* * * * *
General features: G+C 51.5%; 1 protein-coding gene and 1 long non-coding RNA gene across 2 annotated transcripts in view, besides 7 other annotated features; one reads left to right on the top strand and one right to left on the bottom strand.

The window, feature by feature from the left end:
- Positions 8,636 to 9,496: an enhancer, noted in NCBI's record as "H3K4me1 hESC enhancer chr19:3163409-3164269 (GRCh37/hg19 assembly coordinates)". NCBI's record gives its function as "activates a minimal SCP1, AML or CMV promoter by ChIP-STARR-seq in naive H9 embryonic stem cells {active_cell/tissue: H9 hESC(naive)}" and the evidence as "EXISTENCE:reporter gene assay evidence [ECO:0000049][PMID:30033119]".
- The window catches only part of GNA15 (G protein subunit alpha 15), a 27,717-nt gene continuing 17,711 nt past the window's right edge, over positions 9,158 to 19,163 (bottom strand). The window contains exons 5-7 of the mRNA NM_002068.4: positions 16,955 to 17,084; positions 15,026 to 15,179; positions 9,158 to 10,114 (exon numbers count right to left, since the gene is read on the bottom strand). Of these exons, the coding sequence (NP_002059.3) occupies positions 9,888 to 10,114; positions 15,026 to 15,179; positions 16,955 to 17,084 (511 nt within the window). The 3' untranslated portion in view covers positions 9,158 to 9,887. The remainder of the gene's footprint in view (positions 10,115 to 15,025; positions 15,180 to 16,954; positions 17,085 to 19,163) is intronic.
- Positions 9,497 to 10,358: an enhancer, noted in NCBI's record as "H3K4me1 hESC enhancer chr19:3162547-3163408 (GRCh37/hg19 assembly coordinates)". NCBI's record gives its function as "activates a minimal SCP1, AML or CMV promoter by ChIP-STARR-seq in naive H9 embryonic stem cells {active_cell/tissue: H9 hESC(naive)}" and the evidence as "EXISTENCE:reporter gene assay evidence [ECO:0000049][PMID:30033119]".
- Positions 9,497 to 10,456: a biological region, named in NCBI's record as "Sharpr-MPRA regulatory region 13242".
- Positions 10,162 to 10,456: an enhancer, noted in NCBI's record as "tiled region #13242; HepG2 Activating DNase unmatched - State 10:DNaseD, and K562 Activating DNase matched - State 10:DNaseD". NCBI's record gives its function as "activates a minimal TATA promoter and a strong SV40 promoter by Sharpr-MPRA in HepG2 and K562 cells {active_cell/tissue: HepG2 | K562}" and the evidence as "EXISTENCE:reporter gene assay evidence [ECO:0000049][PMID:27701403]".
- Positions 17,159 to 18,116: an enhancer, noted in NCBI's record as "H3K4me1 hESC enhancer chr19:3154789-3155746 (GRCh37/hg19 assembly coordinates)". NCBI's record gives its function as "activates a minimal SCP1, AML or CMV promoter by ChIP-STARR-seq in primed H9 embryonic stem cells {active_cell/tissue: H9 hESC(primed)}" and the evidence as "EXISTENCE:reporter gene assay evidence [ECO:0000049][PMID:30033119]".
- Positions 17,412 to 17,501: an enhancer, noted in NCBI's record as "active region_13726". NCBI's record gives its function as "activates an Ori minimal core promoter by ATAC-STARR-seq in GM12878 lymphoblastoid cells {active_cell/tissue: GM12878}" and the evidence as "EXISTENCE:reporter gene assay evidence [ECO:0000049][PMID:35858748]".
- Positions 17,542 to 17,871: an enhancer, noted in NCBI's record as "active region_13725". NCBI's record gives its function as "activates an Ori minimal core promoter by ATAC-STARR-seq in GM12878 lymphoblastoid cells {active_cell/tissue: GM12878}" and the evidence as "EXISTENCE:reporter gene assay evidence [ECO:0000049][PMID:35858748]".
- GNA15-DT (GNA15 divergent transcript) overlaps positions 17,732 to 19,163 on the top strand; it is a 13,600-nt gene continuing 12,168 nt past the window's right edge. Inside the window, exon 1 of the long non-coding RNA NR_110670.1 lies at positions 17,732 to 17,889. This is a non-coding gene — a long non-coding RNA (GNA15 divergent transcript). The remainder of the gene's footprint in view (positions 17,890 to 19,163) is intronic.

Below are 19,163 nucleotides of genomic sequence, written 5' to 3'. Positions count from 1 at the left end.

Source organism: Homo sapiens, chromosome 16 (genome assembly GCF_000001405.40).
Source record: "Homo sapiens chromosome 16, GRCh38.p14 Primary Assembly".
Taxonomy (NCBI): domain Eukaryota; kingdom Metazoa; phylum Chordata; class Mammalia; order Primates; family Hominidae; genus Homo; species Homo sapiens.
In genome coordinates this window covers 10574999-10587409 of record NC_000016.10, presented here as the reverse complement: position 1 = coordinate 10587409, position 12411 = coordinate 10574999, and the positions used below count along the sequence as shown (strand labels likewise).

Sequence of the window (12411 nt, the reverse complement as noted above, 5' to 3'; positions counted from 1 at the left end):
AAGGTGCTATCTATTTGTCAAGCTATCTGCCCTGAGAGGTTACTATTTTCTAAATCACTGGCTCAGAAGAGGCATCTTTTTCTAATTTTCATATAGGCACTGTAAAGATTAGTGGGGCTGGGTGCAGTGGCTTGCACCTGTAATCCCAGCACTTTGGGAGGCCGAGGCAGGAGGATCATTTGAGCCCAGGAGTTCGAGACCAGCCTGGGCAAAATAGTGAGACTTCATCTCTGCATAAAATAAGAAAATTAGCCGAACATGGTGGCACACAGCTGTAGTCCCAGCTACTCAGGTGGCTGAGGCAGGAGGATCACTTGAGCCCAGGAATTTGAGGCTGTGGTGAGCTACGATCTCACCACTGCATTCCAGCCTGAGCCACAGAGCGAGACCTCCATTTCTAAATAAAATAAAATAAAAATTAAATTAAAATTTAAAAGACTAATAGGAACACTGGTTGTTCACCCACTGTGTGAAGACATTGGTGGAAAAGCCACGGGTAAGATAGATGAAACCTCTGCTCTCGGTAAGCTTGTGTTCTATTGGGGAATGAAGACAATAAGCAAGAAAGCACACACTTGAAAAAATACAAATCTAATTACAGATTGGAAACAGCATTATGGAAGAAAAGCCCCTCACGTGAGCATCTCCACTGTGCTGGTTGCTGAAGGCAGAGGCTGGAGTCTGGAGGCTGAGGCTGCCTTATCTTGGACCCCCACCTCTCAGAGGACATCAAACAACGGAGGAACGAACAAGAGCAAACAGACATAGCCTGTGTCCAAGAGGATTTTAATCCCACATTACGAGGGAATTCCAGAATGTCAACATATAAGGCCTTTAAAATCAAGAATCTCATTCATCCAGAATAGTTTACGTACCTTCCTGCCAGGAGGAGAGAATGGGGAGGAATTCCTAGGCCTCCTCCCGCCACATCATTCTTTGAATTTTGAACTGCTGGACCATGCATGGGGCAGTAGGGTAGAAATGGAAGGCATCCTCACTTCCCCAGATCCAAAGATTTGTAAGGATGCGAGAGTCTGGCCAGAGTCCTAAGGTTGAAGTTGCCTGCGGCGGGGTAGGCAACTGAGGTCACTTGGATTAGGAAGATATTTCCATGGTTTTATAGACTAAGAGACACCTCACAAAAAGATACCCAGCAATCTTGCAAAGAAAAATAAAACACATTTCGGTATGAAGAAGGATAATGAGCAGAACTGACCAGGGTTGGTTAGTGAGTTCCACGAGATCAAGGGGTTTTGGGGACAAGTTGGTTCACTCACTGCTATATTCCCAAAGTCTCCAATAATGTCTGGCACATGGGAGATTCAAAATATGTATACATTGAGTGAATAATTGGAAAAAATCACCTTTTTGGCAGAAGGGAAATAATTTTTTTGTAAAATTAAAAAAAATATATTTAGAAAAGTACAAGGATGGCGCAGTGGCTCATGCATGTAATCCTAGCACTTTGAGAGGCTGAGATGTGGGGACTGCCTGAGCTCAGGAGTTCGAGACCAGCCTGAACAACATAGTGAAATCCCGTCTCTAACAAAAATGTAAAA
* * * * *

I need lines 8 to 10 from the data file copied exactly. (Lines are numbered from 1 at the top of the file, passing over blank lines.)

- Positions 17,159 to 18,116: an enhancer, noted in NCBI's record as "H3K4me1 hESC enhancer chr19:3154789-3155746 (GRCh37/hg19 assembly coordinates)". NCBI's record gives its function as "activates a minimal SCP1, AML or CMV promoter by ChIP-STARR-seq in primed H9 embryonic stem cells {active_cell/tissue: H9 hESC(primed)}" and the evidence as "EXISTENCE:reporter gene assay evidence [ECO:0000049][PMID:30033119]".
- Positions 17,412 to 17,501: an enhancer, noted in NCBI's record as "active region_13726". NCBI's record gives its function as "activates an Ori minimal core promoter by ATAC-STARR-seq in GM12878 lymphoblastoid cells {active_cell/tissue: GM12878}" and the evidence as "EXISTENCE:reporter gene assay evidence [ECO:0000049][PMID:35858748]".
- Positions 17,542 to 17,871: an enhancer, noted in NCBI's record as "active region_13725". NCBI's record gives its function as "activates an Ori minimal core promoter by ATAC-STARR-seq in GM12878 lymphoblastoid cells {active_cell/tissue: GM12878}" and the evidence as "EXISTENCE:reporter gene assay evidence [ECO:0000049][PMID:35858748]".